Stickman Readers' Submissions May 31st, 2008

San Phra Phrom or the Erawan Shrine

To the average Thai, popular "Buddhism" plays a great role in their lives. In front of virtually every shop, store, factory, company, business building, and office building, including the house of the Ministry of Science and Technology, Spirit houses can be found, often filled with a lot of religious paraphernalia.

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A Spirit house is usually a model of a temple placed on top of a 3 feet pole. They are believed to be dwelling places for local patron/guardian spirits of the land. When placed in front of hotels and business premises, the Spirit houses may be considerably larger. Inside the Spirit house, one can often find a Hindu god. It has been noted that the historical Buddhism differs significantly from contemporary popular religion. Thai religiosity consists of various varieties of belief: Animism, Hinduism, Chinese belief systems, and popular folk Buddhism, as well as the pure and more textual versions. In practice, the average middle class Thai who claims to be Buddhist believes in spirits, in astrology, and in a variety of magic practices.

An excellent spot to study contemporary Thai religiosity is the Erawan Shrine in the tourist and business area of Bangkok, near the Grand Hyatt Erawan Hotel, on the corner of Ratchadamri and Ploenchit Road.

In 1953, the Thai Government commissioned a building company to start construction of the original four-storey Erawan Hotel (demolished in late 1987) in order to host delegates of a grand international conference. But less than two years later, the Erawan Hotel management faced great misfortune. One mishap followed another and, in 1955, construction work stopped completely when a ship from Italy, loaded with marble intended for the hotel, sunk. The workers simply refused to work.

As a result, an astrologer, Real Admiral Luang Suwicharnpat, was consulted. After a detailed study of his charts, he made various calculations and concluded that the foundation stone for the hotel was not laid at an auspicious time. All was not lost after all; the Real Admiral had found a solution: he advised that it was necessary to construct a shrine in honour of Brahma, the highest ranking and the most auspicious of all gods – the four-faced Than Tao Mahaprom.

The image was designed by Jitr Pimkowit, a handicraft technician at the Fine Arts Department. It was cast in plaster of Paris and gilded with the finest quality gold and placed on the corner of Rajdamri Road and Ploenchit Road on 9th November 1956. This is the anniversary of the shrine when thousands of the faithful seek help and advice. When the shrine was in place, the rest of the construction of the hotel was completed without a hitch. His magic had worked.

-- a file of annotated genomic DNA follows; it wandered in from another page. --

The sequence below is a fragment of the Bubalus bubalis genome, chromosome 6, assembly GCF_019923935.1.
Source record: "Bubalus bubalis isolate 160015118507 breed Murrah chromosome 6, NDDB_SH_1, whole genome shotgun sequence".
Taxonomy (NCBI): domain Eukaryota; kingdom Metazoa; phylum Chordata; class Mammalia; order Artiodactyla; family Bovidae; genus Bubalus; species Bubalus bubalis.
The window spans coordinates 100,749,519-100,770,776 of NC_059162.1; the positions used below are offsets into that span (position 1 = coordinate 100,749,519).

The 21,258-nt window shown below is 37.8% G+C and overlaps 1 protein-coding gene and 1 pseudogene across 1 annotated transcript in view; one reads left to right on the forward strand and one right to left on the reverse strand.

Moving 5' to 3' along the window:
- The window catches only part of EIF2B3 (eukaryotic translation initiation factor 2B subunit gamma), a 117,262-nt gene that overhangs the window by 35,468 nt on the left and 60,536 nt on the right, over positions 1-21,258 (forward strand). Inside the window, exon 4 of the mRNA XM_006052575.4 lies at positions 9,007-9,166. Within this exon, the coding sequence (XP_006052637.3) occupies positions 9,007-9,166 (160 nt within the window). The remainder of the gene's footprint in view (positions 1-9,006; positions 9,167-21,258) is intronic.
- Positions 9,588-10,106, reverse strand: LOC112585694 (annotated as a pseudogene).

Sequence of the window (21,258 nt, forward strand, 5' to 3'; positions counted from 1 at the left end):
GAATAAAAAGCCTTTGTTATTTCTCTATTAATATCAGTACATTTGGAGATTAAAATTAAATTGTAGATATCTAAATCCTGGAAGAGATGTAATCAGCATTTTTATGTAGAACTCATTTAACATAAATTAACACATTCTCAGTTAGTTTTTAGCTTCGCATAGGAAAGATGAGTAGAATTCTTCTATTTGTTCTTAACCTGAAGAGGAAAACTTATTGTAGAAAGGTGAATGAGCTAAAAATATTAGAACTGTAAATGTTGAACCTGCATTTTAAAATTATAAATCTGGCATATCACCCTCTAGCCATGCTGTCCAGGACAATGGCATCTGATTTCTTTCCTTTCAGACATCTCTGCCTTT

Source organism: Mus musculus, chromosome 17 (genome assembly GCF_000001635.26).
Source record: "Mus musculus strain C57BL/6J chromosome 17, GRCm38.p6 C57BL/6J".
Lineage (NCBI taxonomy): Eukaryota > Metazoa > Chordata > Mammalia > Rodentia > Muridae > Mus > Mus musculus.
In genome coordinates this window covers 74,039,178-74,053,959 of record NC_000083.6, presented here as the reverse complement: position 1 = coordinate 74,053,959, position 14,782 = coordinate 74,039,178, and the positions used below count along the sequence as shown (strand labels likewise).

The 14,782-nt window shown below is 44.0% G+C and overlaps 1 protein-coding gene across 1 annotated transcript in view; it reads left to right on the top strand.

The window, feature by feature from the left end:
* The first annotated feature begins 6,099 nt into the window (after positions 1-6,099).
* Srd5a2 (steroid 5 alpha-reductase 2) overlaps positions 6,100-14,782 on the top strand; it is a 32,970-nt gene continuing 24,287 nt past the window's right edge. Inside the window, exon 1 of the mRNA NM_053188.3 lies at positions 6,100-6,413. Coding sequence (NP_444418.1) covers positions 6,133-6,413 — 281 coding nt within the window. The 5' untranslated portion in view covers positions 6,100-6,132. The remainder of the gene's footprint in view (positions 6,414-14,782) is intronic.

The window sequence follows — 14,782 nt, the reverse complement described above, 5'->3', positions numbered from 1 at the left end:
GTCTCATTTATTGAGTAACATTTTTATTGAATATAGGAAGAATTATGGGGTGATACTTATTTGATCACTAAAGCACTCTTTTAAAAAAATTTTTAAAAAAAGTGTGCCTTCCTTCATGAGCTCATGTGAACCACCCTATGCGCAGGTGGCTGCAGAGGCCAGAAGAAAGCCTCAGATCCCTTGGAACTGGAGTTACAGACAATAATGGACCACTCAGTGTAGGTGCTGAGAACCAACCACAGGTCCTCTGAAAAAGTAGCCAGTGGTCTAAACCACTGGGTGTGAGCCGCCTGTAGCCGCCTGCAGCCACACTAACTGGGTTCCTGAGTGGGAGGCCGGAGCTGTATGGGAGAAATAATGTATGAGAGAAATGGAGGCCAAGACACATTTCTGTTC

The Erawan shrine is venerated by people from all fields of life, including business and hotel management. Passers-by make their ‘wais’ – a respectful gesture to greet a person, in particular a social or spiritual superior – to the statue and spread the blessing with both hands over their heads, even while driving car. People offer classical dance performances, money, acrobat shows, flowers, incense, yet most often they offer little carved wooden elephant statues to the shrine which are then given to a Buddhist temple to gain merit. A large percentage of the money donated to the shrine is re-donated to the hospitals of the country.

The Erawan Hotel Brahma Shrine Fund has been set up long ago with the money from donations and offerings part of the fee paid to the dancers and even the reselling of the wooden elephants that have been consecrated to the Lord Brahma. Its office is in the parking lot inside the present hotel. The Fund is put to good use in the community. The money is deposited separately in many banks and the Board of The Erawan Hotel Brahma Shrine Fund meet and agree on the division of the fund among public hospitals and other charities. From the opening of the shrine in 1956 up to the year 2002, a total of 550 million baht had been collected. An example of how the fund is put to good use is that part of the money has been donated to more that 300 hospitals all over the country to purchase modern medical equipment.

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Although, nowadays the view of the shrine is dominated by the sky train, a symbol of materialism and modernization, the shrine remains symbolic of traditional values and culture. It co-exists with all the aspects of change in the life of the Thai people who still look for an answer to their spiritual needs.

Men and women who come to pay homage to Brahma are of all age groups, social status and from all walks of life. The number of visitors is rising every day as people are convinced that he has the power and grace to grant them happiness and peace. Modern people are burdened with personal and economic problems, which is why they seek spiritual support. Some of them resort to making offerings and asking for blessings from a deity, in this case Brahma.